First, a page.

2. Revitalize the Citi Field parking lot atmosphere. Before any given Mets game, you’ll undoubtedly see beers drank and cornhole played by both home and away fans. You may even see food grilled. What if, instead of waiting on that Shake Shack line, you and a few friends set up shop in Flushing Meadows Park to get your lunch or dinner fill before walking over to the stadium? This one’s another multi-level win, from improving the pregame atmosphere to saving you both time (in the ballpark) and money (in your pocket).
3. Take the train to the game. This one is actually a method endorsed by the team! Parking, to the tune of $25, is another major revenue stream for the Mets and choosing to use the LIRR or subway would save you some serious dough in addition to helping out the environment. The 7 train gets crowded after games, and Mets-Willets Point is sometimes a tough station to get home from in a timely fashion, but voting with your wallet is a serious commitment that requires certain sacrifices. Change isn’t easy.
4. Use outdoor vendors to your advantage. They aren’t as filling as the ones inside Citi Field, but the soft pretzels sold on the boardwalk and in the parking lot on the other side of the train tracks are usually just $3 and are always worth it. Same goes for the $1 water bottles right out of the cooler.
5. Do your shopping beforehand. This one is another big time-saver. Want a Noah Syndergaard or Michael Conforto shirt? You’ll save a nice chunk of change by getting it at a local sporting goods store than inside Citi. You also won’t have to miss entire half-innings just to check out the team store.
There have been varying opinions as to the true financial health of the Mets’ ownership group, owing to their financial gain (and eventual loss) from the Bernie Madoff Ponzi scheme. Debts from the Madoff case have provided a reasonable explanation for the team’s somewhat reluctant approach toward free agency and absorbing hefty contracts. But, years after the resolution of the financial crime committed by a close Wilpon family friend, that excuse starts to look less and less legitimate. And if recent news reports about Wilpon-run Sterling Project Development playing a big role in the Islanders’ stadium deal at Belmont Park are true, there’s a major cash infusion into the family’s coffers in the years to come.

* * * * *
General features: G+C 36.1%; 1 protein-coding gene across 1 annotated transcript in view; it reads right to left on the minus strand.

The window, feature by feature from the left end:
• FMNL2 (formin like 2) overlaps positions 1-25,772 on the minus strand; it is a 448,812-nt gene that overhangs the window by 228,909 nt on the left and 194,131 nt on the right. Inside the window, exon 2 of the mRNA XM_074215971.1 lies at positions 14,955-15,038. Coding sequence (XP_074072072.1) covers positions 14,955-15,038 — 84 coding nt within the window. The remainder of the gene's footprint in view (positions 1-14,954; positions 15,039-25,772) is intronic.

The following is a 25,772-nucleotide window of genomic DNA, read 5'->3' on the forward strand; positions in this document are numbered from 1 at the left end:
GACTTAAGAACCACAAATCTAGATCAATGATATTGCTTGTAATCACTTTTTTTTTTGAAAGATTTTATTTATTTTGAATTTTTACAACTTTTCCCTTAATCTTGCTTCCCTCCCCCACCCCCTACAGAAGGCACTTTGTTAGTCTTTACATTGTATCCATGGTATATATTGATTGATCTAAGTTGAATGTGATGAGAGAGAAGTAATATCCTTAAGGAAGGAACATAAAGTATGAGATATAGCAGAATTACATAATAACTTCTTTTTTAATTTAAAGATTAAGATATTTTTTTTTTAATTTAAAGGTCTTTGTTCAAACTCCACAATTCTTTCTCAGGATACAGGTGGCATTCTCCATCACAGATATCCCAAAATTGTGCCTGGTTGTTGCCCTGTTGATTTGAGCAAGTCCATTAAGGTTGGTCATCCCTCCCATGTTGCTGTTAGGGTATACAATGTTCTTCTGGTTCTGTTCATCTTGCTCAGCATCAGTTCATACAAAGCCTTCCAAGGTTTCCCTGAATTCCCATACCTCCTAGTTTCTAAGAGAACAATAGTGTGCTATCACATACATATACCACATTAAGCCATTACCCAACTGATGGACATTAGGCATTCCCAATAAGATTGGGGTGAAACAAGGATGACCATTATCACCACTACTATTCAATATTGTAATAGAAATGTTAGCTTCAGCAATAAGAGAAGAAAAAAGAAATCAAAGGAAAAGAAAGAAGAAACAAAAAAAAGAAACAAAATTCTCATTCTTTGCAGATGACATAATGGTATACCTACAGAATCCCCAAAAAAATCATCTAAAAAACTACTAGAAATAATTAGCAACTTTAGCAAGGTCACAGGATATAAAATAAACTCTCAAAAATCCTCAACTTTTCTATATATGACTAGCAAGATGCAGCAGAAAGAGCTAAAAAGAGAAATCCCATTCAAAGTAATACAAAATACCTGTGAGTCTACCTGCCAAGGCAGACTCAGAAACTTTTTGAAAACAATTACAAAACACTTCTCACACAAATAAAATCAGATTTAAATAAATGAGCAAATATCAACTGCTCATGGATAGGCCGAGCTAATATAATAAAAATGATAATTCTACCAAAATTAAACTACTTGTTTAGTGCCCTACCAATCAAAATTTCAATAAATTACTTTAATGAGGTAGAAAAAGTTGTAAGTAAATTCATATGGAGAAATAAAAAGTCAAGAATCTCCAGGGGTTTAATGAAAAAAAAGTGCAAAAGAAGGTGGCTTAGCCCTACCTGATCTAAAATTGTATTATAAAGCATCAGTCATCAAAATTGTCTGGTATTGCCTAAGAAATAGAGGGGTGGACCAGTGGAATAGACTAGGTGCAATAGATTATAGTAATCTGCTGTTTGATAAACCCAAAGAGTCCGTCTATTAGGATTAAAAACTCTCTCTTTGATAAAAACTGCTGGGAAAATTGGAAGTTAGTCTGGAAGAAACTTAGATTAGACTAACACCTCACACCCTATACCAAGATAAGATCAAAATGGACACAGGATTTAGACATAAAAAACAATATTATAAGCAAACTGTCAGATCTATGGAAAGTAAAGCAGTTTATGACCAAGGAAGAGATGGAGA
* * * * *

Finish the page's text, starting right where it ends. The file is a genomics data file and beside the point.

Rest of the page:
Before us, then, are two possibilities. The first is that the Wilpons aren’t hoarding their money away from investing in the Mets, it’s that they don’t have much of it anymore. The second is that they’re doing fine financially and the choice to run the Mets on the budget of a Minnesota or a Pittsburgh is one of their own volition. There isn’t much evidence in support of the former claim and if the latter is true, it’s time for MLB to step in and intervene.
But, from Bud Selig’s friendship with the Wilpons to Rob Manfred’s jokes about the Royals being bigger spenders than the Mets, relying on the league office to pull a Frank McCourt is about as unlikely as Jose Reyes not being the starting second baseman come Opening Day.
So, Mets fans, the tide turns to you. If you want to turn this thing around, you make it happen in any way you like. Big or small, loud or quiet, flashy or tame, it can make a difference.
Photo credit: Bill Streicher – USA Today Sports